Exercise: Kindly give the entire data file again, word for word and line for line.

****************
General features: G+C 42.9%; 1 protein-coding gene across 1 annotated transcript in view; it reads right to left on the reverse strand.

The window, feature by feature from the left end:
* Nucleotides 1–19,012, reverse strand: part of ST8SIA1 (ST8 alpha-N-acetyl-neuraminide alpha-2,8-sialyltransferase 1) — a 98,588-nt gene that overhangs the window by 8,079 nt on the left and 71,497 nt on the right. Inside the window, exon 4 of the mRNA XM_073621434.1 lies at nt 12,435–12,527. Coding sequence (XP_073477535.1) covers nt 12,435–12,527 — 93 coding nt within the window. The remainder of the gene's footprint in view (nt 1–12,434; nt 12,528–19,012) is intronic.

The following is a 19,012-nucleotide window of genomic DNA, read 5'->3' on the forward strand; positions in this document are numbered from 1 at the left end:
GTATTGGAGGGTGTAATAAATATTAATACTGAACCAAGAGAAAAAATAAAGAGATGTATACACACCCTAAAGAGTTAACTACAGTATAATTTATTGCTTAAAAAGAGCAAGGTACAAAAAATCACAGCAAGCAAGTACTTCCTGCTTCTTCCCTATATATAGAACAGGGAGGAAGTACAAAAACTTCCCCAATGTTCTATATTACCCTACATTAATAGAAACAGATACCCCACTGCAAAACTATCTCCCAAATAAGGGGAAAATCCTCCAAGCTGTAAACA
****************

General features: G+C 42.9%; 1 protein-coding gene across 1 annotated transcript in view; it reads right to left on the reverse strand.

The window, feature by feature from the left end:
* Nucleotides 1–19,012, reverse strand: part of ST8SIA1 (ST8 alpha-N-acetyl-neuraminide alpha-2,8-sialyltransferase 1) — a 98,588-nt gene that overhangs the window by 8,079 nt on the left and 71,497 nt on the right. Inside the window, exon 4 of the mRNA XM_073621434.1 lies at nt 12,435–12,527. Coding sequence (XP_073477535.1) covers nt 12,435–12,527 — 93 coding nt within the window. The remainder of the gene's footprint in view (nt 1–12,434; nt 12,528–19,012) is intronic.

The following is a 19,012-nucleotide window of genomic DNA, read 5'->3' on the forward strand; positions in this document are numbered from 1 at the left end:
GTATTGGAGGGTGTAATAAATATTAATACTGAACCAAGAGAAAAAATAAAGAGATGTATACACACCCTAAAGAGTTAACTACAGTATAATTTATTGCTTAAAAAGAGCAAGGTACAAAAAATCACAGCAAGCAAGTACTTCCTGCTTCTTCCCTATATATAGAACAGGGAGGAAGTACAAAAACTTCCCCAATGTTCTATATTACCCTACATTAATAGAAACAGATACCCCACTGCAAAACTATCTCCCAAATAAGGGGAAAATCCTCCAAGCTGTAAACA